"Jack, please. I'll drop the Ms. if you drop the Mr. Sounds too formal."
"Jack," I said, fulfilling his request.
"A fair deal, huh? That's all you can offer?"
I could tell that Sam was doing all in his power to keep himself composed. He had become so fragile, yet he was fighting hard to retain a positive outward appearance. "Jack, I'm sure we can—"
"No," Jack interrupted. "I like that. She didn't make a bunch of empty promises like I'm used to you people making. I'll very seriously consider MCI. But for now, I must be on my way. If this is a go, my people will call your people, all right?"
He stood up at once and shook Sam's hand very quickly before moving to mine. No, this wasn't some normal handshake. Our right hands connected and then he brought his left hand over my right, caressing my palm and lightly stroking my knuckles. A shiver broke out across my body, one that I fought to hide.
"It's been a pleasure," Jack said, his brilliant pale green eyes burning into mine. Again, I couldn't look away.
"Thanks, Jack," Sam said awkwardly as the music business mogul and genius departed the boardroom and closed the door behind him. After he had disappeared, I collapsed in the chair, my lungs deflating immediately like an untied balloon.
"What the hell was that?" I said. "The whole thing was so surreal."
"At least he was nice to you," Sam said.
"Is that a good thing? He seemed so cocky," I mumbled, hoping that Jack didn't suddenly reappear in the door.
"Some of these guys are like that. They get famous and their appetites only get worse. If they want it, it's theirs." He paused and then a warm smile broke out across his face. "Hell, I'd do the same thing too if I could."
"Sam!" I cried. "That's terrible. There's more to life than girls and fancy vacations."
"Don't be so sure about that," he said, his smile remaining. "I can't believe he played me like that in front of you, though. Tough son of a bitch."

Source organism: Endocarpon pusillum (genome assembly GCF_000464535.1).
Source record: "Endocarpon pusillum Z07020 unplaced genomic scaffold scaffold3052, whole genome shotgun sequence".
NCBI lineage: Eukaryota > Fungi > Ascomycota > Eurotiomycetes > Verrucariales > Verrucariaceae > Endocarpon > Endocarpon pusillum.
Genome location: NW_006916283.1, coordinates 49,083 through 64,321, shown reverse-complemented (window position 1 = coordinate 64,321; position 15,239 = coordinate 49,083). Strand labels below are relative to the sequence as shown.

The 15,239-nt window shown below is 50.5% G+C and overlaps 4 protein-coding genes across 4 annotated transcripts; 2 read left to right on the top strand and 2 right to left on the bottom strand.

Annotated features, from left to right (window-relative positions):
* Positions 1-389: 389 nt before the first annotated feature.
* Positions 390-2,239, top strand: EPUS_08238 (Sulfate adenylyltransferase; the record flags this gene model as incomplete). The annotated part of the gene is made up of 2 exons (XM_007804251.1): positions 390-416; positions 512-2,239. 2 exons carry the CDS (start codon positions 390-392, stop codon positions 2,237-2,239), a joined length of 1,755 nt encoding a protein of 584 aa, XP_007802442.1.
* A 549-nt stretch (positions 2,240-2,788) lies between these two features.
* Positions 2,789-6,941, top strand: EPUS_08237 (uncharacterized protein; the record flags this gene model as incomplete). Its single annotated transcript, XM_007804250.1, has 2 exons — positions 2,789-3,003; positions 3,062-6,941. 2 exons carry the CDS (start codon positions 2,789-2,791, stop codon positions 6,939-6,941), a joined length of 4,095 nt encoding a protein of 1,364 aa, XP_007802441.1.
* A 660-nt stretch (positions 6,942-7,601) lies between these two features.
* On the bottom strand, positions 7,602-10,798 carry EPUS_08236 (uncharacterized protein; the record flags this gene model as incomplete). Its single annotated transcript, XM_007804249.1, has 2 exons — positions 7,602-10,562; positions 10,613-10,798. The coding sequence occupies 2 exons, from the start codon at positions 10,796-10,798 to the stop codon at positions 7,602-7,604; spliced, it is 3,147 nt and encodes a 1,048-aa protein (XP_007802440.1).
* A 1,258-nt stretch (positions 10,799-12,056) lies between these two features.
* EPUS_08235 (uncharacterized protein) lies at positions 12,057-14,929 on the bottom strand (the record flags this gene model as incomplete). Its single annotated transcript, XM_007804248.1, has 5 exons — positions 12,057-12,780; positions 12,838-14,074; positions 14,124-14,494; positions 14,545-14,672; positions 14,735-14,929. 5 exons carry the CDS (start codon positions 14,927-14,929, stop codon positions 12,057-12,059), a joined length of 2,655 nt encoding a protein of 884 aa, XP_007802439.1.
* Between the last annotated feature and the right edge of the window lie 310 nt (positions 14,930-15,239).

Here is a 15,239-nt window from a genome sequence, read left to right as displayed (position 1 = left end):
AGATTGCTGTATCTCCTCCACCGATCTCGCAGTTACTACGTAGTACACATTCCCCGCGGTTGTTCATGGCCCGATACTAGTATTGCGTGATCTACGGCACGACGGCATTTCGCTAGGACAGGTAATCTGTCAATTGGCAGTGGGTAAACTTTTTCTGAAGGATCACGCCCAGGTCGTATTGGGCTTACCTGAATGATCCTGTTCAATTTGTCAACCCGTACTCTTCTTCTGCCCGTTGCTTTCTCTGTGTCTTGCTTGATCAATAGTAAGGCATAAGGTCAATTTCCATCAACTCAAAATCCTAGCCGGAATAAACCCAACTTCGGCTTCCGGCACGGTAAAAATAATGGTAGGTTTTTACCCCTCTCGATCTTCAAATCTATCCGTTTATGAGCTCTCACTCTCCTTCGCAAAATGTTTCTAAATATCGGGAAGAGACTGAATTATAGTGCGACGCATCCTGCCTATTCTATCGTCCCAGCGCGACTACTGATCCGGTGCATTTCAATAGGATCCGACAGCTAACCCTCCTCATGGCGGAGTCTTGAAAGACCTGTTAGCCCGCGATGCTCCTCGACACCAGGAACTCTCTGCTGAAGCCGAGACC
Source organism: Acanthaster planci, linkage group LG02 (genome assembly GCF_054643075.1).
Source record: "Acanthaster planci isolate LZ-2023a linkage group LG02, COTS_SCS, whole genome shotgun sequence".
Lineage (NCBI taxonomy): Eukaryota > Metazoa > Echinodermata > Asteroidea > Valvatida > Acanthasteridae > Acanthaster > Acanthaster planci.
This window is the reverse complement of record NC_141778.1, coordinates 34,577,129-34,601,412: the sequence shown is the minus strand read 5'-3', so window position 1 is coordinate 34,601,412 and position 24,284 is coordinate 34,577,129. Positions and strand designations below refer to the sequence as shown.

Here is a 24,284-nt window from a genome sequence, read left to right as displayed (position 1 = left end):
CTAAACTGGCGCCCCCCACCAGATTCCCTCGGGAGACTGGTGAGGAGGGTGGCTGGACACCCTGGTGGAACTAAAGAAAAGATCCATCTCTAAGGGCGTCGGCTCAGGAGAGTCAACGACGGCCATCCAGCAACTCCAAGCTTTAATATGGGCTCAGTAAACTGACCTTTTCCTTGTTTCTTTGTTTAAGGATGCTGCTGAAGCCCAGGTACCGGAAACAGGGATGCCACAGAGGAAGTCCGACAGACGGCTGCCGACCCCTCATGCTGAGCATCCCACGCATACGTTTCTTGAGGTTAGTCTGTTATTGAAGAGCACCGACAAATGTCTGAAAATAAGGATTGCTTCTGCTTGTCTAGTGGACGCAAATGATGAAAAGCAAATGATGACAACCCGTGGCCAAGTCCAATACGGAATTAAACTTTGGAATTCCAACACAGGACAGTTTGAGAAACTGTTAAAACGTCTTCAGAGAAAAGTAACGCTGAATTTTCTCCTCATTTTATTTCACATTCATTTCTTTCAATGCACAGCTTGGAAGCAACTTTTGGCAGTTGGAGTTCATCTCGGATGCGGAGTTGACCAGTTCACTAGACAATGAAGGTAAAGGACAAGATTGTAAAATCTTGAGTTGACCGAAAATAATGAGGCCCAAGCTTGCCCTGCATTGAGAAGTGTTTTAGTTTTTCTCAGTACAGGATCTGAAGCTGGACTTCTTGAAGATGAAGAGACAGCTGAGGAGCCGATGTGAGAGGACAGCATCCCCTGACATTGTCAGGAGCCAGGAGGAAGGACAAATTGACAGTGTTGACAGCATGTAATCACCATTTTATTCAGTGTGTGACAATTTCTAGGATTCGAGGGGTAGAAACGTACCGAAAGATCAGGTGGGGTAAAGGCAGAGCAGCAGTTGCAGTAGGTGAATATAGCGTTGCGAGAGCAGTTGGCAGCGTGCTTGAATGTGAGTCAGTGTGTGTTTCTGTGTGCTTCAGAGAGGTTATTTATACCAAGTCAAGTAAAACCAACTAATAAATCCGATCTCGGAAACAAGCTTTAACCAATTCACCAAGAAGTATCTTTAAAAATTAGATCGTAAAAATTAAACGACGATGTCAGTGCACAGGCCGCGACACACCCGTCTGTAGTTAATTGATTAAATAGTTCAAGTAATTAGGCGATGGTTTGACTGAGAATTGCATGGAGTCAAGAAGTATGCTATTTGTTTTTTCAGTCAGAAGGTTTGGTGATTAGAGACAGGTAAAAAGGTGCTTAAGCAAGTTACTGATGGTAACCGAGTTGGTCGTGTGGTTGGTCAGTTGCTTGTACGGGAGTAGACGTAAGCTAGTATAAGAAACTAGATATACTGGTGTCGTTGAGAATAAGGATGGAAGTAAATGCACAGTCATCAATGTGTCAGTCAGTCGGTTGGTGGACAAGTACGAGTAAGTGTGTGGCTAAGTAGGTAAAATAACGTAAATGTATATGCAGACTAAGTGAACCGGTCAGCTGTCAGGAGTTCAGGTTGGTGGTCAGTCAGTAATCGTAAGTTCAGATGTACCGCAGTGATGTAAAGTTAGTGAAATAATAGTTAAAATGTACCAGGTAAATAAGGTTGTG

"What are you talking about?" I wasn't sure what he meant. The whole thing had seemed unusually intense, but I had assumed it was typical in this line of work.
"This was a preliminary meeting. He never said anything about having an A&R person here. I don't know why he said that. I'm not making this up."
"Well, you know better than me." This whole development confused me even more, and something told me that my future was going to include a lot more moments like this one.
"I wish that were the case." Sam shrugged. "I really do."


Life has a way of becoming fascinating and exciting, but only if you let it happen. They said that meditation is just allowing what is, and that was incredibly true for life as well. Things arise, and you acknowledge them, greet them in a friendly tone and accept the possibility.
Not everything requires action or intense consideration. Sometimes you just have to feel it and not get worked up or obsessed about things that didn't really matter.
Every morning waking up next to Jack has been every bit as good as the very first time. Two years have already passed since I first met him in New York at MCI, the start of a whirlwind romance that had diligently followed us through more incredible experiences than I could count.
As predicted by Jack, Lexy took off in a huge way. Today, you can't go anywhere without running into her music, whether it be in a commercial, a movie, or on Spotify. The next concert in NYC after the CD release party took place at Madison Square Garden, something unprecedented for an artist as new as Lexy Brown.
It was huge, a moment I'll never forget. It was the first time I got to see Jack projected on giant video screens that surrounded the stage. I mean, the whole band was up there too, but obviously, I was most focused on the man I loved.
There had been almost a full year of non-stop, national and international touring. We went all across Europe, Asia, and even had stops in Japan and Australia. Everywhere we went, the shows were sold out and the crowds were insane. People loved Lexy. And due to Jack's involvement in the creative process, they loved him too. People recognized him in the street in Japan and begged for photos!